Texas Governor Abbott calls for amendments to US Constitution

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Calling For a Constitutional Convention Is a Tall Order

AUSTIN, Texas, Jan 8 (Reuters) - Texas Governor Greg Abbott called for a conference of the states to add new nine amendments to the U.S. Constitution, saying the U.S. Congress, the President and U.S. Supreme Court are eroding the rule of law in the country.

Speaking at a conservative forum in Austin, Abbott, a Republican, said the federal government, courts and president were overreaching their constitutional bounds and he wanted legislation authorizing Texas to join other states in calling for a "Convention of States to fix the cracks in our Constitution."

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Amending the constitution, however, could prove difficult. Numerous past plans to change the document have been squashed over the decades. Article Five of the Constitution calls for approval by three-fourths of the states for a change, a tough barrier to cross in the current political climate.

"The cure to these problems will not come from Washington D.C. Instead, the states must lead the way," he said. "The Texas plan fixes this government run amok."

Abbott, formerly the Texas attorney general and now governor of the most-populous Republican-controlled state, has been a major opponent to Democrat President Barack Obama for years.

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He enlisted broad support from other Republican-dominated states for a lawsuit currently in federal court to block the president's executive order on immigration.

His nine amendments include requiring Congress to balance the budget, allowing two-thirds of the states to override a U.S. Supreme Court decision and allowing a two-thirds majority of the states to override a federal law or regulation - rights that the states do not have.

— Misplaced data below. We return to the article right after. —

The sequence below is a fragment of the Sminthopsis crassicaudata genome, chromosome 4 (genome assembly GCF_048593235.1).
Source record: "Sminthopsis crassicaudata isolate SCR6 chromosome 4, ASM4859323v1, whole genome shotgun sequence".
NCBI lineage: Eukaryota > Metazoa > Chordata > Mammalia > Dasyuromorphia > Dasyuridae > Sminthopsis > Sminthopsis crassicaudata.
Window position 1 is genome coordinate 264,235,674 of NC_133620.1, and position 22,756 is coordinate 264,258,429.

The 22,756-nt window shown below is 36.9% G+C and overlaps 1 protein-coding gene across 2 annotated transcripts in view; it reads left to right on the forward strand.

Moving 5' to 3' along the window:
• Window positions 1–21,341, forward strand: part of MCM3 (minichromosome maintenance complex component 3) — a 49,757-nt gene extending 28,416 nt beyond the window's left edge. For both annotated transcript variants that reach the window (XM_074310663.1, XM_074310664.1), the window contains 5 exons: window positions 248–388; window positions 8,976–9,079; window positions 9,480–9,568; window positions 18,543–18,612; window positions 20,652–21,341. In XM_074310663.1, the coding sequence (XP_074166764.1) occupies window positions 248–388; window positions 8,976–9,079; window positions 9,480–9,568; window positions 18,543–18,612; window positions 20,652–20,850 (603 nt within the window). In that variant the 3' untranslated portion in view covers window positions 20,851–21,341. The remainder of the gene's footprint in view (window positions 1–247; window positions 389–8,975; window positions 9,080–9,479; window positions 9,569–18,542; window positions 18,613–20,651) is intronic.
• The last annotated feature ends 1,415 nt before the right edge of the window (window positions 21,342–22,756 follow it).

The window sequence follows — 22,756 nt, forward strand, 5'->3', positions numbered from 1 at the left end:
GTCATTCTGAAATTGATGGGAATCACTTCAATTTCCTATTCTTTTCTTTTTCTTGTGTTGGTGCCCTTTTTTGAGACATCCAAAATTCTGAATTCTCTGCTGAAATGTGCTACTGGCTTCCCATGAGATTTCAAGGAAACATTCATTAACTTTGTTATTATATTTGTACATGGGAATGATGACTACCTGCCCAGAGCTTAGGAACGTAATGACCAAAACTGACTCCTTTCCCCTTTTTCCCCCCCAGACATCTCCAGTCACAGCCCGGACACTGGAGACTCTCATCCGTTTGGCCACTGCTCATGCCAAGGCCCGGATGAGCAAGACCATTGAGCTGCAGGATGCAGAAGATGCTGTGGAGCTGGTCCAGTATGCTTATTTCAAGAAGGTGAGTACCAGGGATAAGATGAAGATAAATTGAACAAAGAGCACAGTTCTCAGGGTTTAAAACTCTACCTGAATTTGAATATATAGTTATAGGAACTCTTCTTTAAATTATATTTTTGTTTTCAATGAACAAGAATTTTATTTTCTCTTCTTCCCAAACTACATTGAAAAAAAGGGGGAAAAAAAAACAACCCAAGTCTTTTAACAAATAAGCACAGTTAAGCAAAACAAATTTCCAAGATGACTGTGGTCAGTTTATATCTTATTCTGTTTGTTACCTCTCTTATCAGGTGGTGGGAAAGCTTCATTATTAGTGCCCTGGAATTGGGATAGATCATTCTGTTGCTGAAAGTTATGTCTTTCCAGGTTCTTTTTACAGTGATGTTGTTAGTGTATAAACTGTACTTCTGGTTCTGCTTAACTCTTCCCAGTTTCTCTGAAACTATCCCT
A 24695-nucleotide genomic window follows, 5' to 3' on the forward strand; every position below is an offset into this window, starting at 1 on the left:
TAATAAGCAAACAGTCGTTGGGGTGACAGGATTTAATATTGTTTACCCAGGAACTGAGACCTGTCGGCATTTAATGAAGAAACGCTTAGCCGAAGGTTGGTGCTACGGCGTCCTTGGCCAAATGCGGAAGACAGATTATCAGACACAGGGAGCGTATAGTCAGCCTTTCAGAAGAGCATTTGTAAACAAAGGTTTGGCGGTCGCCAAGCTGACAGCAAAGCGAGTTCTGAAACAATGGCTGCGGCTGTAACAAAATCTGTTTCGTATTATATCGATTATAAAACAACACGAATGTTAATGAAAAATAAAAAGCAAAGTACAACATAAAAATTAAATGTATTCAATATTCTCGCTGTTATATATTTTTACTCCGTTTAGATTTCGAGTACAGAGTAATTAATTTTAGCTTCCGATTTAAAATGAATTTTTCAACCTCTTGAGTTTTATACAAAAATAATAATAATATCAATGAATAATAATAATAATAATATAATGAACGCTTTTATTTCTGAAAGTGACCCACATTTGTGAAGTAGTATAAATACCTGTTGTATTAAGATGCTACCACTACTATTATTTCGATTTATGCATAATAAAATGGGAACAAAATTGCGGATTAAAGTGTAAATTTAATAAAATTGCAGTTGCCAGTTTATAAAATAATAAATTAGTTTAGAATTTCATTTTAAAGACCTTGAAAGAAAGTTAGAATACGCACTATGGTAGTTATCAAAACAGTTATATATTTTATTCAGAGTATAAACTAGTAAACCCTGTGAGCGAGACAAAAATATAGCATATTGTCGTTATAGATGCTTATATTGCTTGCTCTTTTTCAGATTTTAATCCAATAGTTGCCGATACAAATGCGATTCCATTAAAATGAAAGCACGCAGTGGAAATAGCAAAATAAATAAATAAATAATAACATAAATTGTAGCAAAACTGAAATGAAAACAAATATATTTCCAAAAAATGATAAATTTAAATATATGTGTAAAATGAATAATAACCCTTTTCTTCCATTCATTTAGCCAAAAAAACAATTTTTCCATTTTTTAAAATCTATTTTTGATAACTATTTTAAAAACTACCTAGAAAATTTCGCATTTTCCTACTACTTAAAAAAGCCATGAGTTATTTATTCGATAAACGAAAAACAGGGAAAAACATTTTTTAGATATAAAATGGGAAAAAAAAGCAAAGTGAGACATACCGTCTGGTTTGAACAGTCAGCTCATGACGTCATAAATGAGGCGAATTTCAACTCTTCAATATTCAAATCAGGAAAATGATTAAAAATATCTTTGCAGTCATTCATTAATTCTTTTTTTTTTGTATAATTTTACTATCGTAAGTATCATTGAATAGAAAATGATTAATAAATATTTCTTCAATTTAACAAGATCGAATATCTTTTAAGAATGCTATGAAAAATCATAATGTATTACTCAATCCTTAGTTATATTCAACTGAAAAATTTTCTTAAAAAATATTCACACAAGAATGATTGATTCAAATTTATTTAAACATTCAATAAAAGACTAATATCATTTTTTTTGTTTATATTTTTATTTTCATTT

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Texas Governor Abbott calls for amendments to US Constitution
FILE - In this Nov. 4, 2014 file photo, Texas Attorney General and Republican Governor-elect Greg Abbott acknowledges the crowd after his victory speech in Austin, Texas. The first new Texas governor in 14 years is something of a city slicker: an articulate lawyer from Houston, who talks without a twang and campaigned with careful political discipline. (AP Photo/David J. Phillip, File)
Texas Governor-elect Greg Abbott delivers his victory speech Tuesday, Nov. 4, 2014, in Austin, Texas. Abbott defeated Democrat Wendy Davis to win the race for Texas governor. (AP Photo/David J. Phillip)
Supporters cheer as balloons fall after Texas Attorney General and Republican candidate for governor Greg Abbott's victory speech Tuesday, Nov. 4, 2014, in Austin, Texas. Abbott defeated Democrat Wendy Davis to win the race for Texas governor. (AP Photo/David J. Phillip)
Texas Attorney General and Republican Governor-elect Greg Abbott hugs his daughter, Audrey, as his wife Cecilia, left, joins them on stage for his victory speech in Austin, Texas on Tuesday, Nov. 4, 2014. Abbott defeated Democrat Wendy Davis. (AP Photo/David J. Phillip)
Texas Attorney General and Republican candidate for governor Greg Abbott waves to crowd after his victory speech Tuesday, Nov. 4, 2014, in Austin, Texas. Abbott defeated Democrat Wendy Davis to win the race for Texas governor. (AP Photo/David J. Phillip)
Texas Attorney General and Republican candidate for governor Greg Abbott waves to the crows before his victory speech Tuesday, Nov. 4, 2014, in Austin, Texas. Abbott defeated Democrat Wendy Davis to win the race for Texas governor. (AP Photo/David J. Phillip)
FILE - In this Nov. 4, 2014, file photo, Texas Attorney General and Republican Governor-elect Greg Abbott points to the crowd before giving his victory speech in Austin, Texas. The first new Texas governor in 14 years is something of a city slicker: an articulate lawyer from Houston who talks without a twang and campaigned with careful political discipline. (AP Photo/David J. Phillip, File)